The Gemara in Sanhedrin 27b (and Brachos 7a) asks, why does our passuk need to tell us that a son cannot be put to death for his father's sin, when we already were told "Ish b'cheto yumas," a man will die for his own sin? The Gemara answers that our passuk is talking about court testimony- that close relatives cannot testify against each other. But then the Gemara asks, is our inference that a son is not punished for a father's sin correct? But it says ""Pokeid avon avos al banim," that Hashem remembers a father's sin upon his children! The Gemara answers that "Pokeid" is only when the children embrace their father's sin. This is why that passuk says pokeid...l'sone'oi, to those that hate me. Then the Gemara asks, but in Vayikra it says וְכָשְׁלוּ אִישׁ-בְּאָחִיו, that a man will fall because of his brother's sin? The Gemara answers that this is because he failed to protest and prevent the sin; his failure to protest makes him an enabler, and Hashem punishes for aiding and abetting sinful behavior.
Interestingly, the Gemara in Makkos 24a says that Yechezkel "nullified" Moshe Rabbinu's declaration. Moshe said Pokeid avon avos al banim, and Yechezkel said
So whether from the passuk in our parsha, or from Yechezkel's words, the bottom line is that a righteous son does not suffer from the sins of his father.
There are exceptions to this rule, though. The Gemara in Shevuos 39a says that when a person swears falsely, his family and the entire world suffer as a result, and the Gemara in Kiddushin 13a says the same about Arayos.
It's interesting that the expression used for punishment is the same as that used for collecting debts- nifra mimenu. You have to wonder whether the laws of inherited debt can shed any light on this discussion.
The basic rule is that personal debt is not heritable, but land that is encumbered by a lien remains encumbered in the hands of the heir. If one designates movable property as collateral, then even in the hands of the heir the movable property will be subject to that lien. This is the difference between shibud nechasim and shibud haguf. Shibud nechasim, the encumbrance of property, runs with the land. The shibud haguf, the personal liability, is specific to the original party.
(Even though no heir has any legal obligation to pay unsecured debts of the legator, a son has a mitzva of Kibbud Av to pay those debts, in order to remove the stigma of default, of the father's failure to pay his debt.)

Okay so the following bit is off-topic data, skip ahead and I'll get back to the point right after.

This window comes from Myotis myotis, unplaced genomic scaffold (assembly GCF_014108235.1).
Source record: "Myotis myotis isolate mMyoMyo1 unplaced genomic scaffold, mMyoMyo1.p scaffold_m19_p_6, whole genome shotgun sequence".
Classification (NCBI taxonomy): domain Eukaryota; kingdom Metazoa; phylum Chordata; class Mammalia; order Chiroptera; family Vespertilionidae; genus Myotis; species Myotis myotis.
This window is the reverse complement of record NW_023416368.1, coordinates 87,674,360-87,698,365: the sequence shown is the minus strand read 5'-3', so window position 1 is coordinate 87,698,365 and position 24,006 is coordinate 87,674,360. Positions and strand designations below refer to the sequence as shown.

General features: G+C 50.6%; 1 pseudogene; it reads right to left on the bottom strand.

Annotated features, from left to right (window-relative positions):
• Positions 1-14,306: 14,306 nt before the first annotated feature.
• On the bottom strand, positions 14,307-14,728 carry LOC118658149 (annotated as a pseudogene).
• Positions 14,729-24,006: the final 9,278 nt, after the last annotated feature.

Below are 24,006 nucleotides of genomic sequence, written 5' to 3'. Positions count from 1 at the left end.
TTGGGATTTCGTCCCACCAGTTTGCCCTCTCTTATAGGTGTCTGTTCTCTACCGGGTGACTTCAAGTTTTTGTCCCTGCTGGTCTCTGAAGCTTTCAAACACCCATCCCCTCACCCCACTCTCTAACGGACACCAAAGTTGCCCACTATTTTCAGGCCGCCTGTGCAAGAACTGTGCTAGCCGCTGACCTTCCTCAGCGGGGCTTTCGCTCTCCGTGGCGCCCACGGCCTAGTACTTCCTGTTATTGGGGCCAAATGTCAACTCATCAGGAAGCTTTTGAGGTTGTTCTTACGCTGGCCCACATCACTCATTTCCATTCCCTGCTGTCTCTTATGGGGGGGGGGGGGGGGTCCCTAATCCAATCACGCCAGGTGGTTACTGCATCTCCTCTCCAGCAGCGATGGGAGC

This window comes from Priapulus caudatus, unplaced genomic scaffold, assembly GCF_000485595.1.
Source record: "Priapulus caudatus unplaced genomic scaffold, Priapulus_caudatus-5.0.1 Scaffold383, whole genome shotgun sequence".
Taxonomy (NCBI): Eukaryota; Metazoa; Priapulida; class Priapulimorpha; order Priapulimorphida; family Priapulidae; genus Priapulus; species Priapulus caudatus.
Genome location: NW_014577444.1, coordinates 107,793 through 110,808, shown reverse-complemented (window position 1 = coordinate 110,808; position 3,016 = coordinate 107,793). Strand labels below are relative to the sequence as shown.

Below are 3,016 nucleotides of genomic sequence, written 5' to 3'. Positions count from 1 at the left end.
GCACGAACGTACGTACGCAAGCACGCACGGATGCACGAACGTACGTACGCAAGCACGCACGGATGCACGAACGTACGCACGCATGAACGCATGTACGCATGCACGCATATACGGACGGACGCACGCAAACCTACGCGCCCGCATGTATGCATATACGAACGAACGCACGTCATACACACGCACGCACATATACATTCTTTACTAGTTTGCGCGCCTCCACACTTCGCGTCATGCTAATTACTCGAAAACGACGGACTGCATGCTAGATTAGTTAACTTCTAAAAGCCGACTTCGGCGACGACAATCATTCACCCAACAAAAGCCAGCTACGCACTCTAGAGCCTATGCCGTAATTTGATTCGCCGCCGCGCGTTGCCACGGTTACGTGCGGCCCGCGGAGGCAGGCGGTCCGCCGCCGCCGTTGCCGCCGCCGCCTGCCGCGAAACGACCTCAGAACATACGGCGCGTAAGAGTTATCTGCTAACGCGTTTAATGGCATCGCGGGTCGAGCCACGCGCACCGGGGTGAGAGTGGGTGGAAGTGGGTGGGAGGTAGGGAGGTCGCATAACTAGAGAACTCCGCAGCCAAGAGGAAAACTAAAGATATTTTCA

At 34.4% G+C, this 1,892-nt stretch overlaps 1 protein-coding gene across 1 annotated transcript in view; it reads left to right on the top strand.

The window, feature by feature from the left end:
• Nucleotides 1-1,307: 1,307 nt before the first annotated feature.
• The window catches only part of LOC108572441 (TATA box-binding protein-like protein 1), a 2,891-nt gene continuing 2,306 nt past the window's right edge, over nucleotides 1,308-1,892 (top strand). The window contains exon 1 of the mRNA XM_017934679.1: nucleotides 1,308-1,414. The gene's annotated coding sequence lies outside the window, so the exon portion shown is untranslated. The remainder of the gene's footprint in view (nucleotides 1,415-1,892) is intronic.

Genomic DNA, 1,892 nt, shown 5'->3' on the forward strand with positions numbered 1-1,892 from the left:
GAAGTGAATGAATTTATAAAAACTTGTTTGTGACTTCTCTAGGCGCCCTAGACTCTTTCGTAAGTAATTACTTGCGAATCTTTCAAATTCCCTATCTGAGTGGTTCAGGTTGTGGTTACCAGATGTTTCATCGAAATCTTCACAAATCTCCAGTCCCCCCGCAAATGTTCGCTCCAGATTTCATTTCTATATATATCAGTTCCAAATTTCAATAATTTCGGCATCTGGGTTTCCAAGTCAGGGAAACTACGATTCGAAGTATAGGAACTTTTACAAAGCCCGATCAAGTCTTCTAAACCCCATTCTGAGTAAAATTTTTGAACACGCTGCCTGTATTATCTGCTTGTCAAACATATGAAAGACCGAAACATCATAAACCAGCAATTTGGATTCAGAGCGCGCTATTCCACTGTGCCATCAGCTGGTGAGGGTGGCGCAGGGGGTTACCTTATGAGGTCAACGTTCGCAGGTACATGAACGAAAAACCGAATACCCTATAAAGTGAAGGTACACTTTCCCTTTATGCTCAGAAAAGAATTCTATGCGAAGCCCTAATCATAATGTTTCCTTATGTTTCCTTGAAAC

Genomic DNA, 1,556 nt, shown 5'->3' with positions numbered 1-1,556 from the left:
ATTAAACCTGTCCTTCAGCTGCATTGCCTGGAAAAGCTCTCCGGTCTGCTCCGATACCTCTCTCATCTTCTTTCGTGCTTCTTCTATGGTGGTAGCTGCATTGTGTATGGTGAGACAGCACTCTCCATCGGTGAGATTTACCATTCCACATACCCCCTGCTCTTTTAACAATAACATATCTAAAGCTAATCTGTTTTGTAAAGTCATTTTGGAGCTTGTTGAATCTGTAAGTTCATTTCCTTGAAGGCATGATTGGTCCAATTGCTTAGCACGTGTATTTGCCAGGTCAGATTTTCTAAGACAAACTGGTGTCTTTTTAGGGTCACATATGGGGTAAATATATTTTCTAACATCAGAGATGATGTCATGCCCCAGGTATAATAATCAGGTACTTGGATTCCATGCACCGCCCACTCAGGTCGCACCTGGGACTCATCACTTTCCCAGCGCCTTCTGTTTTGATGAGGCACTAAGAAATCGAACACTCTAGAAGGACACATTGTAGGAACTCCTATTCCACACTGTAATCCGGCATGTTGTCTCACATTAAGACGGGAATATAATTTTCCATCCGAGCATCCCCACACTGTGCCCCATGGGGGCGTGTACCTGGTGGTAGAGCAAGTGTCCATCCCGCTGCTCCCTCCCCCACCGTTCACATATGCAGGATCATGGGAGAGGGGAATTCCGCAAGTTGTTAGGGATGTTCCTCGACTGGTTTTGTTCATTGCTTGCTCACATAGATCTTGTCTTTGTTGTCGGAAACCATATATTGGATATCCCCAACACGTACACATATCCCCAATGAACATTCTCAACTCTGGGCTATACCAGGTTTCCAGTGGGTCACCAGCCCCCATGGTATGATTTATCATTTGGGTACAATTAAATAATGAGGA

Reb Chaim Volozhiner, in his introduction to his Ruach Chaim on Avos and there in perek 5 says that most of the time, what we call "punishment" is not sent by Hashem. Punishment stems from two things: sometimes, it is the natural consequence of the flaw in the soul that was generated by the sin, and sometimes the sin itself causes suffering.
Perhaps we can say that the same applies here. A flaw in a soul might be heritable. The sin itself is not heritable. The flaw in the soul runs with the soul. The sin itself is exclusive to the sinner. Only when the heir reinforces that ancestral sin does it take residence within him- it is machzeres ahl achsanya shelo. The descendants of the sons of Eli suffered from the spiritual flaw engendered by their progenitor, and the consequence of that flaw was a truncated life. Beyond that, an ancestor's sin that is repeated by a descendant becomes especially entrenched in his personna, and thereby causes even more trouble than usual.
Pursuant to a discussion in the comments, there is an interesting discussion in Shulchan Aruch along the same lines.
The Rama in YD 334:6 says that a court may punish a person who has been placed in Nidui/Cherem by expelling his children from school and his wife from the shul until the person accepts the authority of the court. His source is the Nimukei Yosef Bava Kama in Hagozeil Umaachil, 39b in the Rif pages, quoting Rav Paltui Gaon. The Taz brings from the Yam Shel Shlomo that "Chalila to do such a thing! The whole world stands on the Hevel Pihem shel Tinokos shel beis rabban! And what right do we have to expel his wife? If he sinned, what did she do wrong?" The Taz says that the Gaon only was referring to minor children, and the Gaon neer would apply his rule to children above bar mitzva, or a spouse. The Aruch Hashulchan says that the rule of the Gaon applies only where Beis Din sees that the additional pressure on the father will make him bend to the court to protect his family, but not as a punishment on the others per se.
So, the bottom line is this; the consequences of your behavior are not limited to their effect on you. What you do ripples through your descendants in a Lamarckian cascade. Even if you've given up on yourself, remember that your failures hurt your children almost as much as they do you.
I just saw that Reb Meir Simcha in this parsha, in 21:22, talks about the concept of avon avos al banim. It goes without saying that it's kedai to see inside, but here's what I got with a weak OCR, so use your imagination.